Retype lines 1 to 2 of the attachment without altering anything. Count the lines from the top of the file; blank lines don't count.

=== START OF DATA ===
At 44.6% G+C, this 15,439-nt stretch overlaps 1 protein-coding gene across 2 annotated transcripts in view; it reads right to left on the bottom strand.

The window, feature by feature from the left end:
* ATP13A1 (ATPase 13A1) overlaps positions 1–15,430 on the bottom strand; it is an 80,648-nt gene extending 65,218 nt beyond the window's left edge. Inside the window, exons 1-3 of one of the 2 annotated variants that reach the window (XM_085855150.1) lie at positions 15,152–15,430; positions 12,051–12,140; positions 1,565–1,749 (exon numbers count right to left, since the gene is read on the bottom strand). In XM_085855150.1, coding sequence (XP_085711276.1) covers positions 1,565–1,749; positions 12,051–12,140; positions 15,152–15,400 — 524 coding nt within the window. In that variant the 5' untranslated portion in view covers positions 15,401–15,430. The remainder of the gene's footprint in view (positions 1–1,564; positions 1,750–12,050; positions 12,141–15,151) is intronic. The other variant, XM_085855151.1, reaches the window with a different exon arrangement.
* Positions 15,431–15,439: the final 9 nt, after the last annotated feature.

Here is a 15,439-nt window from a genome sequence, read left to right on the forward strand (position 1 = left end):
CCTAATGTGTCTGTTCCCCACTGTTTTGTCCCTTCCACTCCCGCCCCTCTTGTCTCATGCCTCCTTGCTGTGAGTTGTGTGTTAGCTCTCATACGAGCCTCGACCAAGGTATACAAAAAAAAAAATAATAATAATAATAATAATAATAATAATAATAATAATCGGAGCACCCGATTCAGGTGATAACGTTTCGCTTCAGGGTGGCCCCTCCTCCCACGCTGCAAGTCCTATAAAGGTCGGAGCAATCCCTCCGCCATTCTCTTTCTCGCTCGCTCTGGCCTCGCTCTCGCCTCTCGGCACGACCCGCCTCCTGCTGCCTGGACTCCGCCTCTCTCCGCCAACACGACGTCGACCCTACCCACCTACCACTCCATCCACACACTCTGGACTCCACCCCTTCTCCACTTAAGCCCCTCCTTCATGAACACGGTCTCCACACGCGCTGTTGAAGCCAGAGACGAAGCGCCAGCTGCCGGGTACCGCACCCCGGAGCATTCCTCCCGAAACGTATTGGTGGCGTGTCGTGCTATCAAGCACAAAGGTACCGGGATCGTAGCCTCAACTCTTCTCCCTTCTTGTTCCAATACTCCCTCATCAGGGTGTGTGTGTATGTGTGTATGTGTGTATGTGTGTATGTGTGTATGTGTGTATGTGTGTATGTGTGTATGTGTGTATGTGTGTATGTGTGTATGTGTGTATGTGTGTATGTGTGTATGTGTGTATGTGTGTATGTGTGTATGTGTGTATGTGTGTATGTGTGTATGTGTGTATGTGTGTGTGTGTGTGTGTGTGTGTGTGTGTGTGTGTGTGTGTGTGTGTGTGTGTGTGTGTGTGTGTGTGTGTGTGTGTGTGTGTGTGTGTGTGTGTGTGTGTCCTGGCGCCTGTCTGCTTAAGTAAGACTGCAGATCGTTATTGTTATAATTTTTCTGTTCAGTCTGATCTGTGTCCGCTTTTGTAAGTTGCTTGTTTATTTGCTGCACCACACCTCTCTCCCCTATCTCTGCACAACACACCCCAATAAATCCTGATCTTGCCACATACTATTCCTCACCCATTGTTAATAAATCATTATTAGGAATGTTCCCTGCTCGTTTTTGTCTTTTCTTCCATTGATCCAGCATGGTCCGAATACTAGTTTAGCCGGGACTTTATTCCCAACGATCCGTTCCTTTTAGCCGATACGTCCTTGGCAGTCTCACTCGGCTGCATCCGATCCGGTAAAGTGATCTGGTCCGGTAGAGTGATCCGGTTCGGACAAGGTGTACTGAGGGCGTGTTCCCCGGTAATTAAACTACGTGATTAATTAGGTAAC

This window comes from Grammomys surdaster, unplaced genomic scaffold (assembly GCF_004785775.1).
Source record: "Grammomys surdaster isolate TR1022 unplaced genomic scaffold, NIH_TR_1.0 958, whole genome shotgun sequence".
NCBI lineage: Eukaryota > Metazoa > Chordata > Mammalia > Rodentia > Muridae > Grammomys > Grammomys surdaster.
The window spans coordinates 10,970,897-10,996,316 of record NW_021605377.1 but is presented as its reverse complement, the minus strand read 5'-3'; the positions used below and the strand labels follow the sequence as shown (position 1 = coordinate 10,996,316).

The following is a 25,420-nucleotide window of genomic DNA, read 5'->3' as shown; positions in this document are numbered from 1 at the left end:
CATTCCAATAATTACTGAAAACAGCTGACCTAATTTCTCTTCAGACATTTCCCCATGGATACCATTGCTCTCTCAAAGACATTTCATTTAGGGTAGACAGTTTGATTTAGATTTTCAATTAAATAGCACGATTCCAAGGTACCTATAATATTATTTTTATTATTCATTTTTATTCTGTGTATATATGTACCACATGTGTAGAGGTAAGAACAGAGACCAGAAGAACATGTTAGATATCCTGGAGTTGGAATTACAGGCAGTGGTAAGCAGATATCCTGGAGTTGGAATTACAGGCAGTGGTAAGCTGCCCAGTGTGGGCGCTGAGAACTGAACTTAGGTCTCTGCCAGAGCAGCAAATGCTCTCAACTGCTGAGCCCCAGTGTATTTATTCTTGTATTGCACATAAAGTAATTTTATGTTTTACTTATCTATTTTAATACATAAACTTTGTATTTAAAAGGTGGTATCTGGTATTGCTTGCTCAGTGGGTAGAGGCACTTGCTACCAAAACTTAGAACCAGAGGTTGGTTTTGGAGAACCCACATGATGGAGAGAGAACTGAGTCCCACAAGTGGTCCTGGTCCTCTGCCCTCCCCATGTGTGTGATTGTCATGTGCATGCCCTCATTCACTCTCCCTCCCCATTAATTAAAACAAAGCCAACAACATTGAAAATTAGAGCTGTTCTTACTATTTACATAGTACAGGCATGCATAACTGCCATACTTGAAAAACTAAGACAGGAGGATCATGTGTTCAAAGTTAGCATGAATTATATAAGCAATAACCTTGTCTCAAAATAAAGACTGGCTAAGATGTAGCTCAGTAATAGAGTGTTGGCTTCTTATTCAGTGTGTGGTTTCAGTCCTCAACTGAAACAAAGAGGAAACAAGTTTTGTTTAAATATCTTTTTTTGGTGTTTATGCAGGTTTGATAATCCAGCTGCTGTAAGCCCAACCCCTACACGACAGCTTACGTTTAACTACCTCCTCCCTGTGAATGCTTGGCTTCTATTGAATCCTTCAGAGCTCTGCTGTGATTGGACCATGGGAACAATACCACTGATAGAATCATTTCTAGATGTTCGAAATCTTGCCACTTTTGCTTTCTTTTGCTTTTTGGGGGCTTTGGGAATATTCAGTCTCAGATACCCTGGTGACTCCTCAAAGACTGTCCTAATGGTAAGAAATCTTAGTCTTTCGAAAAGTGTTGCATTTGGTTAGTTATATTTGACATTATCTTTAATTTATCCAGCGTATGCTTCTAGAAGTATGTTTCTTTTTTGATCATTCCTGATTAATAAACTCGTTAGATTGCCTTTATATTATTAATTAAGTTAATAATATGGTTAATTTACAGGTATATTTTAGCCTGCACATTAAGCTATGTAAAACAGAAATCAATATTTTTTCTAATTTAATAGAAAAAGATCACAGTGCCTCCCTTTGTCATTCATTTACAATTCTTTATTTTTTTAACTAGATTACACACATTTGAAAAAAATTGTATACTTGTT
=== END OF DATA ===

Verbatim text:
At 44.6% G+C, this 15,439-nt stretch overlaps 1 protein-coding gene across 2 annotated transcripts in view; it reads right to left on the bottom strand.

The window, feature by feature from the left end: